Yugoslavia, despite Tito’s bold initiatives, fell far short of this ideal. In Yugoslavia’s hybrid economy, the much-touted self-managing enterprises were exposed to market pressures, on the one hand, and capricious state control, on the other. Regional oligarchies took root: In the end, local power brokers manipulated and ignored workers’ councils in much the way managers do everywhere. But the Praxists saw these problems as evidence that self-management had not gone far enough. They were at once self-management’s most passionate exponents abroad and the Yugoslav system’s fiercest internal critics.

In his second novel written in French (after Slowness), Czech-born novelist Kundera employs spare prose in the service of a meditation on the precarious nature of the human sense of self. Recently Continue reading » Despite the general intolerance for opposition, some philosophical currents called for a radicalization of Yugoslavia’s socialist democracy and a more humanist vision of social change. Prominent among these was the Praxis group, which from 1964 to 1974 produced among the most innovative Marxist journals internationally, also bound to the experience of a socialist state. Such was Praxis’s prestige, its yearly summer school attracted figures from Herbert Marcuse to Erich Fromm. At the end of the 1980s, the balance among Yugoslavia’s nationalities began to collapse, and many Praxis leaders joined the wave of ethnic chauvinism. There was little trace of the humanism the group had long preached.

Testaments Betrayed: An Essay in Nine Parts by Milan Kundera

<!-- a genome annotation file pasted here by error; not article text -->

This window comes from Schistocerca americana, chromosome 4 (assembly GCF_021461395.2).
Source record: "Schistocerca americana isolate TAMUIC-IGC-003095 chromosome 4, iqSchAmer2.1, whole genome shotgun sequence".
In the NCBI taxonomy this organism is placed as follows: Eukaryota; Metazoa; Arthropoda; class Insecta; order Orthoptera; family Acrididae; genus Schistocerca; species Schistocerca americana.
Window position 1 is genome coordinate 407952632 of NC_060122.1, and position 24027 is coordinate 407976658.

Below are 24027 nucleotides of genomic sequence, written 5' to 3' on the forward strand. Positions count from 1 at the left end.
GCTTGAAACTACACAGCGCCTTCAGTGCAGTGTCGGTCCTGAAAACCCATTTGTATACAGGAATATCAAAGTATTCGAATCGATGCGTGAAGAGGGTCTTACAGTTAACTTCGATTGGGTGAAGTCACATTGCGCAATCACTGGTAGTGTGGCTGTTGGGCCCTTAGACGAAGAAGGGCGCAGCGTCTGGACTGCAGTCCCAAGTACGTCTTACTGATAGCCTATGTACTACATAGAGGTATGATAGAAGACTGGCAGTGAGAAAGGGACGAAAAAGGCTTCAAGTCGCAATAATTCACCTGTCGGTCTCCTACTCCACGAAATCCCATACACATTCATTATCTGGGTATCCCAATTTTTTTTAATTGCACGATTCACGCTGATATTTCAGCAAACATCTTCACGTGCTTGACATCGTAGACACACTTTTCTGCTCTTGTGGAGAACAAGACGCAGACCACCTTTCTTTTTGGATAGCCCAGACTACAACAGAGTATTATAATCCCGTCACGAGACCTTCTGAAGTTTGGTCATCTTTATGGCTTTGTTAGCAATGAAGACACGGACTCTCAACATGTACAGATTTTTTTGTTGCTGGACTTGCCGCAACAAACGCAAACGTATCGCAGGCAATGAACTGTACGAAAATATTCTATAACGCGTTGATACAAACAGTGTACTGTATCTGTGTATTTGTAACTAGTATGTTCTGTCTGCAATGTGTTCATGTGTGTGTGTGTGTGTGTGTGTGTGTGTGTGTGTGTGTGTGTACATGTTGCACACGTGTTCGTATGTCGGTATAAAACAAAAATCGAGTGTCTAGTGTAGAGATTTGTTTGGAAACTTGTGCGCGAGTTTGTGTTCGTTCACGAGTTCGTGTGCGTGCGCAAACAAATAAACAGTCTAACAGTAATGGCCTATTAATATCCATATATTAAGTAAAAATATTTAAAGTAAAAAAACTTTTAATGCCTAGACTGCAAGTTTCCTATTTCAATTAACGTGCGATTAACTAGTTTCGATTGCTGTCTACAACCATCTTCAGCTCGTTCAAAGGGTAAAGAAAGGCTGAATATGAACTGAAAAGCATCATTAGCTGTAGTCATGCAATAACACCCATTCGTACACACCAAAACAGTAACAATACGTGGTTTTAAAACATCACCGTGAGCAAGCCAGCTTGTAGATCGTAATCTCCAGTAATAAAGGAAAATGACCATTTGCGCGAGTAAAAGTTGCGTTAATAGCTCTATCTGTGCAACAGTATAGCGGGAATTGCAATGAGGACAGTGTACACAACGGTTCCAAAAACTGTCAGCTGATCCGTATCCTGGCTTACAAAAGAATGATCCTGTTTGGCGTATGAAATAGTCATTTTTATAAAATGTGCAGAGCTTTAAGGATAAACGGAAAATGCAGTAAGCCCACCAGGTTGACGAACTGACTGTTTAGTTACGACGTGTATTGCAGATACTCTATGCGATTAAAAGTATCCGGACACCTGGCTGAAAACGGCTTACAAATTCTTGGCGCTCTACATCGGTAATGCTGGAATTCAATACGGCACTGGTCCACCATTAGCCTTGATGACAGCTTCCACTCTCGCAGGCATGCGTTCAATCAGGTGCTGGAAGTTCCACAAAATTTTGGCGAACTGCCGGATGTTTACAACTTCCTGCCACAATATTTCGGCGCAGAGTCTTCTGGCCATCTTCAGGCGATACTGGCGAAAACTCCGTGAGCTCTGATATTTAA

Much has changed since Gerson Sher traveled to Yugoslavia to research his dissertation amid the political and intellectual ferment of the late 1960s. For one thing, the idiosyncratic country that captured his imagination no longer exists. Nor does Praxis, the group of Marxist humanist philosophers Sher studied. But this is not the only reason he responds warily to a request for an interview: “I am appalled,” he says, “that you should be interested in Praxis at this time.” The original version of this immensely engaging, painstakingly composed journal about a provincial doctor who makes house calls was hailed in France upon its publication in 1997. Like the physician Continue reading »Praxis International‘s American editors were not particularly perturbed that, with the exception of Supek, they had lost the Zagreb contingent. Says Seyla Benhabib, “The question of ethnicity was irrelevant. They were all Yugoslavs. To us outsiders, it wasn’t even like asking, ‘Are you Italian American or Irish American?’ It was more like asking, ‘Are you Bavarian or from Berlin?'” At its inception, the philosophical journal Praxis was merely the successor to Pogledi, a political journal issued from Croatia’s capital, Zagreb, in the 1950s. Pogledi was a casualty of state interference: It lasted only three years. Chief among the defunct journal’s contributors had been the University of Zagreb sociologist Rudi Supek, who participated in the French Resistance as an emigre during World War II and later led an underground prisoners’ organization when he was interned at Buchenwald; and the University of Zagreb philosopher Gajo Petrovic, a Serb from Croatia who gravitated toward the early Marx, existentialism, and Heidegger. Birnbaum remembers, “Supek and Petrovic were impressive for their moral rigor, their utter disdain of careerism. They were people you loved to be around.” From the ashes of Pogledi, Supek, Petrovic, and their colleagues went on to start their summer school on Korcula in 1963 and a new journal, Praxis, in 1964. The group that formed around these ventures consisted of a close-knit circle of friends and colleagues — some from Supek’s and Petrovic’s departments at the University of Zagreb and another eight from the philosophy department at the University of Belgrade.